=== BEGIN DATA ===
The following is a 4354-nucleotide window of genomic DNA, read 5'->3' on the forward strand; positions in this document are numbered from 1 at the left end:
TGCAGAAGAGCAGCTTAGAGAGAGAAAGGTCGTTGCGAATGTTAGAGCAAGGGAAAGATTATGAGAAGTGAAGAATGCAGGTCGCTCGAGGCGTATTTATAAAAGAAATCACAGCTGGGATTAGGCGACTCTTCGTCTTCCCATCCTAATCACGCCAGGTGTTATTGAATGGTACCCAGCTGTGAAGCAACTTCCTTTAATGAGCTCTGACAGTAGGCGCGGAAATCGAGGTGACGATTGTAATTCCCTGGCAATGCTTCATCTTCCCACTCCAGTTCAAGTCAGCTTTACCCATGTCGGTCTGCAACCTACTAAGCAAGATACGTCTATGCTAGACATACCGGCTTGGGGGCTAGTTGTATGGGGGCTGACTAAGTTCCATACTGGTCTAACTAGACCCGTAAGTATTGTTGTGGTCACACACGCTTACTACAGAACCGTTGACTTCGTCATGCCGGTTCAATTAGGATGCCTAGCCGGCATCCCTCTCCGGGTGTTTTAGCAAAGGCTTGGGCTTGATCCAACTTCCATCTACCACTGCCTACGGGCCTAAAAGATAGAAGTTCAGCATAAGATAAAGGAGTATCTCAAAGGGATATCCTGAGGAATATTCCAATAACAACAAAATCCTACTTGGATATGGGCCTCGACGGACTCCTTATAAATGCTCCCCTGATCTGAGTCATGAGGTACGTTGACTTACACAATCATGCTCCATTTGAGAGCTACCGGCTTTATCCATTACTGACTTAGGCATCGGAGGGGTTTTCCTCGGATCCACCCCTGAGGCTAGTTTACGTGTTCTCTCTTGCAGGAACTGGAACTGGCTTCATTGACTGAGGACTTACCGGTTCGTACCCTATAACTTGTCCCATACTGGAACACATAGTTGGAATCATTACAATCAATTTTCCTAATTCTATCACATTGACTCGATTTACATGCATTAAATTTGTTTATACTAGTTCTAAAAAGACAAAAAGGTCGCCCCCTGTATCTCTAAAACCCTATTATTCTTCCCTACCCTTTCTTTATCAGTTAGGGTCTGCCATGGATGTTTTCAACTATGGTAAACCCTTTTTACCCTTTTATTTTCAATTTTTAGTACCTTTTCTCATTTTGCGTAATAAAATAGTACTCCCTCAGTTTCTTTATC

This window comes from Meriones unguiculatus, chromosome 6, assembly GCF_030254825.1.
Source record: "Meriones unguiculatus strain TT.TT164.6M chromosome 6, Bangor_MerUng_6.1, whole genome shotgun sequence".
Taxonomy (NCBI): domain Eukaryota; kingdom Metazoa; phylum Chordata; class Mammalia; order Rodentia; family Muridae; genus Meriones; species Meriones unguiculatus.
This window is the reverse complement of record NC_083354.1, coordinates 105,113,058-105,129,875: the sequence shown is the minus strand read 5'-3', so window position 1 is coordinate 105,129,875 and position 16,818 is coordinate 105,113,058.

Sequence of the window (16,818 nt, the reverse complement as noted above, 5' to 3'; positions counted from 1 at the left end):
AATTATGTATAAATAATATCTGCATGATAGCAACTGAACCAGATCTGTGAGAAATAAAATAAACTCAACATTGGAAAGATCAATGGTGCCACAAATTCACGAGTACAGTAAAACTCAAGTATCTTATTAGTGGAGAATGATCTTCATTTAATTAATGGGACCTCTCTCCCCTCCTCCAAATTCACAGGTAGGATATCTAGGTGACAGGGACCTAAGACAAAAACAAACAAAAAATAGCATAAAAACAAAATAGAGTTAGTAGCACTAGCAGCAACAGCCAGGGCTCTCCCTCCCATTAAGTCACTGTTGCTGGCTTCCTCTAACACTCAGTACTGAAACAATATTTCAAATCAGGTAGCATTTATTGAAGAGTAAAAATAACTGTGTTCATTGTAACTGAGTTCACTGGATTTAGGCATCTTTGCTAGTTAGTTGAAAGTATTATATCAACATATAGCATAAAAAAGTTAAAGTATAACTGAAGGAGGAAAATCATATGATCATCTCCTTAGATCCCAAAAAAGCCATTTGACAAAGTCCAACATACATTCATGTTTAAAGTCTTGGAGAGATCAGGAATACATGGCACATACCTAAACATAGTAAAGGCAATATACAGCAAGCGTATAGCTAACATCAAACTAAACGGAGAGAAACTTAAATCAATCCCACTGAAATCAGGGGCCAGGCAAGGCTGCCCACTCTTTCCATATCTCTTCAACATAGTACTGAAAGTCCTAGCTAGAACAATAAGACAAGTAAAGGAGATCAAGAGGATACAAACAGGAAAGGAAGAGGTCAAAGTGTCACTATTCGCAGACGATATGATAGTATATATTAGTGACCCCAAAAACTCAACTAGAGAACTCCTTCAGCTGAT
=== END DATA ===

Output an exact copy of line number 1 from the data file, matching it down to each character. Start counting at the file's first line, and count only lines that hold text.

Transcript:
The following is a 4354-nucleotide window of genomic DNA, read 5'->3' on the forward strand; positions in this document are numbered from 1 at the left end: